of public school teachers. She said
that club women are not pessimists.
They say "Pass the cream," not "Is
there milk in the pitcher?" They are
glad that one-half of the apple is good
and do not complain because the other
half is poor.
Mrs. McCabe of Georgia, in consider
ing the needs of southern public schools,
regretted that they had so few kinder
gartens, as it was a form of education
peculiarly adapted to the wants of negro
children. Mrs. Charles W. Flagg of
Portland, Me . plead for better superin
tendents in eastern schoole and thought
the child gained much educationally
from the teacher's personplity. Mrs.
better salaries. Utah's superintendent
thinks that the consolidation of the
many small districts into one would
bring about good results there. Kansas,
that county high schools are their im
portant need. Wisconsin needs county
training schools for district school
teachers, a modification of their system
of supervision in uider to remove the
position of superintendent from the
field of politics. Texas needs most an
enlargement of local tax fund and more
skillful teachers. Iowa is reaching out
for more state normal schools and com
pulsory education laws.
Under the head of general needs, Miss
Lizzie Bloomstein of Nashville, Tonnes
Bee, spoke on compulsory laws and their
enactment, reviewing the history of such
laws and stating that thirty-one states
now had them on their statute books.
She said without strong administrations
they ware a dead letter and explained
that the contention that they were un
constitutional and tyrannical was being
overcome. She appealed to her hearers
to create public opinion in favor of com
pulsory school attendance and also for
the compulsory education of the south
ern negro.
The importance of the elementary
school was treated of by Mrs. Laura B.
Elder of Indianapolis, Indiana. Miss
Fruchte of St. Louis opened the general
discussion by urging club women to use
their influence in establishing vacation
schools and playgrounds and for the
enactment of child labor laws. Mrs.
Thomas Catman. Arkansas, was the
first woman to take advantage of the
opportunity to speak from the floor.
She said that the public schools were a
lever to pry women into power. Mrs.
Andrews of Omaha said that many
teachers did not dare to stand firm as
moral agents because they feared the
Mrs. Robert Burdette of California,
was greeted with applause as she arose
to say that California needed women on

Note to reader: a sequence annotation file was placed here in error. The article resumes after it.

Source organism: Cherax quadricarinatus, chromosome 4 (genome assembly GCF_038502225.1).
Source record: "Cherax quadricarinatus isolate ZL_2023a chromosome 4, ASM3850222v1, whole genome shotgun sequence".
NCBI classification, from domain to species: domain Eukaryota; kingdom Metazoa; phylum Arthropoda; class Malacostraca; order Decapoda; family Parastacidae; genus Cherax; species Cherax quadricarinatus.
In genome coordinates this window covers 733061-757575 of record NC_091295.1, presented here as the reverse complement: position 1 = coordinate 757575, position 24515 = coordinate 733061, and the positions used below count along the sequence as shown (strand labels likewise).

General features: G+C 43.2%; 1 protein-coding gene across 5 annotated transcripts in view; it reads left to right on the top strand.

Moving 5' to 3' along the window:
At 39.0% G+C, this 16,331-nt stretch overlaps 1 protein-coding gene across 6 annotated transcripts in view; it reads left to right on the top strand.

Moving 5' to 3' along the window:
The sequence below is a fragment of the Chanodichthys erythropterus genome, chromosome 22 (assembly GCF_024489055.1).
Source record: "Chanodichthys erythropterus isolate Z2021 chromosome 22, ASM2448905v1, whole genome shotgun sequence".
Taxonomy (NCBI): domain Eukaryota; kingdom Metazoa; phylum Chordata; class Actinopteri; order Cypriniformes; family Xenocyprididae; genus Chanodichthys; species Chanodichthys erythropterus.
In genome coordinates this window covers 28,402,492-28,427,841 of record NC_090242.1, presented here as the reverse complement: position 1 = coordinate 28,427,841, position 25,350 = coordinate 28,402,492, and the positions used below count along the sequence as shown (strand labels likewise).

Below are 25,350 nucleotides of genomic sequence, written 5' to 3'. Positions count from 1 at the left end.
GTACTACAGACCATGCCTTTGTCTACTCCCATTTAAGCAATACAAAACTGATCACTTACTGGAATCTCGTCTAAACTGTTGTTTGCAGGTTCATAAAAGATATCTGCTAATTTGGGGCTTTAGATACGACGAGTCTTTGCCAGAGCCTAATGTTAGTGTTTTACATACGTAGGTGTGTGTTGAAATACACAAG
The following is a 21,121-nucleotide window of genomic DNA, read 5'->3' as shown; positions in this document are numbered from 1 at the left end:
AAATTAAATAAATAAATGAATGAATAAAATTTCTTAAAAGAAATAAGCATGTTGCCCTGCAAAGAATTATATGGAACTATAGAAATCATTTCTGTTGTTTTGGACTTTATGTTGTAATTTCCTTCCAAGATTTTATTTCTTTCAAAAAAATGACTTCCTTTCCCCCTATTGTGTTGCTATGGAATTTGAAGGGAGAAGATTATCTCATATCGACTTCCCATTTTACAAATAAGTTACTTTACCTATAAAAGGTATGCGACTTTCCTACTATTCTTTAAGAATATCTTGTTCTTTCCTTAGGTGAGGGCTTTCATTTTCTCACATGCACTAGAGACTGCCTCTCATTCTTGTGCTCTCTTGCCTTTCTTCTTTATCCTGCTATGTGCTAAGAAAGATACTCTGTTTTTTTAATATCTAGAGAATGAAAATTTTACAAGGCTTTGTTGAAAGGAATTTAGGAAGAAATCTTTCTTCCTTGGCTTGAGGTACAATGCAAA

the school boards. She related an inci
dent concerning one woman who was a
member of the school board there, whom
the men tried to humiliate by makiug
chairman of the committee to look after
the janitor, but who outwitted them by
doing her duty so well as to shame the
Mrs. Miller of Baltimore a ked for free
tion is of the same character for them
as a special election for men, which
never calls out the voting strength.
Mrs. W. H. Kistler of Denvor spoke
of her personal experience as a member
of the Denver school board and the
courtesy and respect shown by the
men to its women members and how
glad they were to have the women share
their responsibilities in visiting .the
schools, looking after sanitation and
even the finances. It was her belief
that not through men alone, nor women
alone, but through their united hands,
each for the other, both for all, that
our school systems will eventually be
brought to the highest possible degree
of perfection. In discussing the train
ing of the will, Mrs. Helen Elliott of
Ottumwa, Iowa, said: "Don't break the
child's will; divert it not by negation,
but by substitution." Remarks were
made by Mrs. Lydia Warren, Chicago;
Miss American, Illinois; Mrs. Keating,
Michigan; Mrs. Spofford, Delaware.
The systematic moral instruction in
the schools was argued by Mrs. Lydia
P. Williams, president of the state fed
eration of Minnesota.
Vote on Reorganization.
The detailed vote by states for and
against reorganization was as follows:
For.Aic'tl State. For.Aic't
. .. 8 Newllamp.... 7
.. 42NewJeriey.... H
9 UNewYork 3
16 3 North Carolina I
4 North Dakota. 7
3 Oklahoma 5
10 Pennsylvania.. 21
lllthode Island.. 3
flu.So. Carolina... 3
South Dakota. 4
25jTenncvee 3
ISTexas. tf
5iVennont 1
VlrKlnla 1
Utah. 6 1
Washington... 5 ...
Connecticut.... 9
California 16
Dlst-ofCol'm'a .
Florida. 5
Gorgla. ....... ..
Idaho... .,
Illinois 25
Indiana. 3
Iowa H
Kansas. ....... 3
Kentucky 9
Maine S
Maryland 3
Massachusetts. 63
Michigan. . 5
Minnesota 15